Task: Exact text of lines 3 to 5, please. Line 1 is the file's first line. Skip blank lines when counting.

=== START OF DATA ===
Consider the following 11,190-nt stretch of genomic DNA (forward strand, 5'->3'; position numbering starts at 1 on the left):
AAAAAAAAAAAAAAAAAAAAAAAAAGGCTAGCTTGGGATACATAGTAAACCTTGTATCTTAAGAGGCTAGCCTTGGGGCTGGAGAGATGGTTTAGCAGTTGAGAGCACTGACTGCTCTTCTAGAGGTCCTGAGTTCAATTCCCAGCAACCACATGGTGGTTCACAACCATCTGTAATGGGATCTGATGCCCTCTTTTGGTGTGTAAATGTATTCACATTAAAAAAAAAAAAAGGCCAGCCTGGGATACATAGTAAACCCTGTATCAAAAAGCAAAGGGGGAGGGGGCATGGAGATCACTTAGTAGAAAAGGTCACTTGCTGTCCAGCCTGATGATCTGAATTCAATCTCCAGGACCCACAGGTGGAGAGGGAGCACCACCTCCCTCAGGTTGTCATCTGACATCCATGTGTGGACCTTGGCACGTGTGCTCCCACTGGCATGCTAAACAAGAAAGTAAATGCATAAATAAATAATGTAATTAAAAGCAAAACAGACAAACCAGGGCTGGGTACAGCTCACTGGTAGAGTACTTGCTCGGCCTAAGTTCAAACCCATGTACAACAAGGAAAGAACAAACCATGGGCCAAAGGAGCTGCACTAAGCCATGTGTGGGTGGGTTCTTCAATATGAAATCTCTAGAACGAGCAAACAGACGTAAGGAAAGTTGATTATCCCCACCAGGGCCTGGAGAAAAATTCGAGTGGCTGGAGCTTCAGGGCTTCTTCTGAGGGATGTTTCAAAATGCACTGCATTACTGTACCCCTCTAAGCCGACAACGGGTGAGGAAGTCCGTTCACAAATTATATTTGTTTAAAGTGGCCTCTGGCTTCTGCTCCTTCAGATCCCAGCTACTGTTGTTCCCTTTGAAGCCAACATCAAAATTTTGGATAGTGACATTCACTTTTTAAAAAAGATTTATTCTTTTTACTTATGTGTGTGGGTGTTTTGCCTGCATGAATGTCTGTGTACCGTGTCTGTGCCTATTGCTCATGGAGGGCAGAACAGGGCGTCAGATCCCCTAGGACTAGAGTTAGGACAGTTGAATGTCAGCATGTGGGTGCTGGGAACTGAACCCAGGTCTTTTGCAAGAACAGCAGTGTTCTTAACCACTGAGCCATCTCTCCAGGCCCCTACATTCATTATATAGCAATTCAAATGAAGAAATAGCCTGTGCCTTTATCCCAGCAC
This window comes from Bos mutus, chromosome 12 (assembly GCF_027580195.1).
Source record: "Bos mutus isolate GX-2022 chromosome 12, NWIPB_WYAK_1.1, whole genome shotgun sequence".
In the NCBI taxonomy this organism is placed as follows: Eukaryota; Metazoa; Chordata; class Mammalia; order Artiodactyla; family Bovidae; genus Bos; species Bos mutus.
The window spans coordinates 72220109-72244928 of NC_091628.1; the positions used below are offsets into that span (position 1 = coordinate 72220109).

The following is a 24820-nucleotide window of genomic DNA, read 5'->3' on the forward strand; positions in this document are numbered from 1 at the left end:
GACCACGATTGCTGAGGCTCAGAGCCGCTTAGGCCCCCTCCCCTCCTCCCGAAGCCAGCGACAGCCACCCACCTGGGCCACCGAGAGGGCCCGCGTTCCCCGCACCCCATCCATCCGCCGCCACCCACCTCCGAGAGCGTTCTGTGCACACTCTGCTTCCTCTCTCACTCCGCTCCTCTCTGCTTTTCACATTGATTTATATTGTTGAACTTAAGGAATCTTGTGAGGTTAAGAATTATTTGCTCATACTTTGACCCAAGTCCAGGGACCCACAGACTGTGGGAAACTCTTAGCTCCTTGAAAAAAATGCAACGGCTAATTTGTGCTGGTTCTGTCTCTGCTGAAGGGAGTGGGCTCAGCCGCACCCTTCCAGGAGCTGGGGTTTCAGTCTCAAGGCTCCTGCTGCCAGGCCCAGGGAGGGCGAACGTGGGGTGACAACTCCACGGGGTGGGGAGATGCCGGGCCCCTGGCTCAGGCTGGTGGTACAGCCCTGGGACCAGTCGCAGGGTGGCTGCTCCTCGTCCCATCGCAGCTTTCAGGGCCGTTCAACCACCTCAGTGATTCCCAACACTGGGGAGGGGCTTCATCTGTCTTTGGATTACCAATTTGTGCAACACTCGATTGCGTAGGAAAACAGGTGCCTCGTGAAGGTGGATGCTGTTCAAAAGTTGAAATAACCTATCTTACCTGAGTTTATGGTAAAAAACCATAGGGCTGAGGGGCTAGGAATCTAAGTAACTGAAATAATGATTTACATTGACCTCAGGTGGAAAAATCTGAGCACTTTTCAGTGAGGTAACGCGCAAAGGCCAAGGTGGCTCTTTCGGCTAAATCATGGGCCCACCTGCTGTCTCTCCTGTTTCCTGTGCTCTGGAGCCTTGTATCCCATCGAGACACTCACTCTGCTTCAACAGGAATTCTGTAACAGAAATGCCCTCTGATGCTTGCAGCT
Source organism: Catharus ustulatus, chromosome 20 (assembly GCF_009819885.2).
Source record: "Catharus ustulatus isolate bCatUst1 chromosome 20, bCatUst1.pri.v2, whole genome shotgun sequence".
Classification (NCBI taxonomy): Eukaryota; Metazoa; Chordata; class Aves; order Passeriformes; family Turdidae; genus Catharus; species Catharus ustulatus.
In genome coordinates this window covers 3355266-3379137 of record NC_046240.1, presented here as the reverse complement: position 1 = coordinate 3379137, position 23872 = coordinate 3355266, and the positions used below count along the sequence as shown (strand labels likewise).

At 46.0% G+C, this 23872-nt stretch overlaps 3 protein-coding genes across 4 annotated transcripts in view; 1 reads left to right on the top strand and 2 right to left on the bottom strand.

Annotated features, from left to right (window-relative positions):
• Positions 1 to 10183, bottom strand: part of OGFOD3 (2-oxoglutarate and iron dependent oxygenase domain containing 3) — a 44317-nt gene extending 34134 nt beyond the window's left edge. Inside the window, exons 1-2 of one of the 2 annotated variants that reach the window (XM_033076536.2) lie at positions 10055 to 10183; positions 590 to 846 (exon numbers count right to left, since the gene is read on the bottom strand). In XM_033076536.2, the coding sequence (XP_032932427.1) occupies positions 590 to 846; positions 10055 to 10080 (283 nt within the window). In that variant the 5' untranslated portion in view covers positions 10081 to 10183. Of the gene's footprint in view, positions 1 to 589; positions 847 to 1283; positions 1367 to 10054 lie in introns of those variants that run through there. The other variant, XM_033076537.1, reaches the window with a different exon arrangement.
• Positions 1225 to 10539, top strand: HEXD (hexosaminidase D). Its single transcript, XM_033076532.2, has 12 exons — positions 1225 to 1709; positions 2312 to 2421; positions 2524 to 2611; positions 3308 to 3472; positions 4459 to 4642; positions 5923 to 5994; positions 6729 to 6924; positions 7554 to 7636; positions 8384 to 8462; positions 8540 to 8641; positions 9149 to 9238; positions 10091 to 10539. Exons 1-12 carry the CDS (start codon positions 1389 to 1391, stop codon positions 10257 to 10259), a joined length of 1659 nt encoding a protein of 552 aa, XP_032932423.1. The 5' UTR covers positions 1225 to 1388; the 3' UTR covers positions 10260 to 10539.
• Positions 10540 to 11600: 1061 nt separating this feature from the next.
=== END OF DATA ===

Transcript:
This window comes from Bos mutus, chromosome 12 (assembly GCF_027580195.1).
Source record: "Bos mutus isolate GX-2022 chromosome 12, NWIPB_WYAK_1.1, whole genome shotgun sequence".
In the NCBI taxonomy this organism is placed as follows: Eukaryota; Metazoa; Chordata; class Mammalia; order Artiodactyla; family Bovidae; genus Bos; species Bos mutus.